OPINION by KEITH GURNEE
Former Tribune reporter Dave Wilcox and Supervisor Adam Hill recently posted on Facebook that I was “lying” about taking credit for the smoking ban adopted by the San Luis Obispo City Council in the 1990s.
I did nothing of the sort. But I surely appreciated that council’s sweeping action to ban smoking to a far greater degree than my 1974 council resolution banning smoking in City Hall adopted some 16 years before Reiss’s ordinance.
Back then, I sat next to Councilmember Emmons Blake who constantly smoked his pipe at council meetings. During a city meeting at the Madonna Inn, I wrote out my resolution on a pink napkin and placed it on the council’s next agenda.
During council deliberations, Blake jokingly asked me, “Do you mind if I smoke?”
I replied, “I don’t care if you burst into flames,” then we voted to approve it. Blake affectionately recalled my reply to his question whenever I saw him after leaving the council.
Then City Clerk Pam Voges took that pink napkin to a three-hole punch and inserted it into the leather- bound city records of council meetings. It’s there in the city records for all to see and it’s proof I’m telling the truth.
Fast-forward to 1990s. It was to that council’s great credit when San Luis Obispo broke onto the national scene with its far more sweeping ban on smoking in public places than my humble resolution. But the greatest credit goes to Councilmember Jerry Reese who had the courage to propose it. While I was not around to be there, I wholeheartedly supported their action.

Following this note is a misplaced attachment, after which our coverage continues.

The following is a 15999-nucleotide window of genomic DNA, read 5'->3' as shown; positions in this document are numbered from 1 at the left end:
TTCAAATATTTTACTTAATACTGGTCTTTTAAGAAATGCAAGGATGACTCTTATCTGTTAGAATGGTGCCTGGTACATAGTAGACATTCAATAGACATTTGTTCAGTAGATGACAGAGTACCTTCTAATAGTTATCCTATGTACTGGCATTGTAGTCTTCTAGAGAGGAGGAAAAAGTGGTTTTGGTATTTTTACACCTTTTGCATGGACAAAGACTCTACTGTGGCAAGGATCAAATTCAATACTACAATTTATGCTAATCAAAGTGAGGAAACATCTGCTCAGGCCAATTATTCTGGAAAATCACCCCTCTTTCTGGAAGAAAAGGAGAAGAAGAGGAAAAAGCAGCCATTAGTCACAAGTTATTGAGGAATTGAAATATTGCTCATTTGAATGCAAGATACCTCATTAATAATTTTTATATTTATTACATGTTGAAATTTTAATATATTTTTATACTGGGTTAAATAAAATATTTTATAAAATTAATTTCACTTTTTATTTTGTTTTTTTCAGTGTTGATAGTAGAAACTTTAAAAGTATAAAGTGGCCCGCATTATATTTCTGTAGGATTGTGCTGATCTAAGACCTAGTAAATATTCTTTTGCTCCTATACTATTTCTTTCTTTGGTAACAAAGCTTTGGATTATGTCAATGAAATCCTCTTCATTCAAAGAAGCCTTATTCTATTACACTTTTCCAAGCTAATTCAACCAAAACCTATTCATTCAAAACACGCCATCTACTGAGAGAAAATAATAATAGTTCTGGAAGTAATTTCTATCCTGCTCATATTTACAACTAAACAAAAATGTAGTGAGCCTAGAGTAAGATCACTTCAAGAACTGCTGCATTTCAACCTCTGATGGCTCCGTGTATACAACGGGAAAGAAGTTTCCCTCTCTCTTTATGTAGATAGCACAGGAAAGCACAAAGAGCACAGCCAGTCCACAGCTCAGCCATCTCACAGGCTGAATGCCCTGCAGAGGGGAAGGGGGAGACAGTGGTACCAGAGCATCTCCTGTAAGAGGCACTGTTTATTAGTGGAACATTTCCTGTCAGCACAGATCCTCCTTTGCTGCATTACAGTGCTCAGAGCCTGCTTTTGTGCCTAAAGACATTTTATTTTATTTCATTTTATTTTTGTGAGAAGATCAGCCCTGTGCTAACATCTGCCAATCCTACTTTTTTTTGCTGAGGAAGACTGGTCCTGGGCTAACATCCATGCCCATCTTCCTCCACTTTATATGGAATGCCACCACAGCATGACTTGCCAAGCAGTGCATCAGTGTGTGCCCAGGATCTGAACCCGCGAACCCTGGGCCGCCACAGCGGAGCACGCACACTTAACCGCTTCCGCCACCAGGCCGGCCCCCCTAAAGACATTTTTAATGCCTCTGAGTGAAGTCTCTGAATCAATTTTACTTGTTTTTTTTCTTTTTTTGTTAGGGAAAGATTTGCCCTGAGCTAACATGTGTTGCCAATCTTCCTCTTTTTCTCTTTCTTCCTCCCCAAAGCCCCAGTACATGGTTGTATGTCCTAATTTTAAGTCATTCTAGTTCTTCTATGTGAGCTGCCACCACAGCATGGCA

Now back to “lying.” After responding to Wilcox’s post, he wrote back “did your ban generate the national coverage, as did the 1990 ban?”
I just don’t know, but probably not. My ban was not intended to generate attention, and I’m sure that’s the case with the 1990 ban. Rather both of my parents died of lung disease caused by smoking, and I really didn’t want to join them so early in my life. The fact that my ban occurred 15 years earlier than the noteworthy ban of 1990 is proof enough that I wasn’t lying.
I can’t remember who made the statement “If you tell a lie big enough, often enough, and loud enough, people will begin to believe it.” Had to be someone like Adolf Hitler. But that statement reflects what is happening just too often in this world.
When a former newspaper reporter and a County Supervisor promote misinformation, it’s far worse.
Sad to say that it’s Wilcox and Hill who are spreading the lies, not me. Saying that it was his investigative reporting skills that caught me in a lie when in fact Wilcox was too lazy to verify my truth says worlds about his journalistic ethics or lack thereof. And it is Wilcox who is giving reporters a bad name for not checking the facts.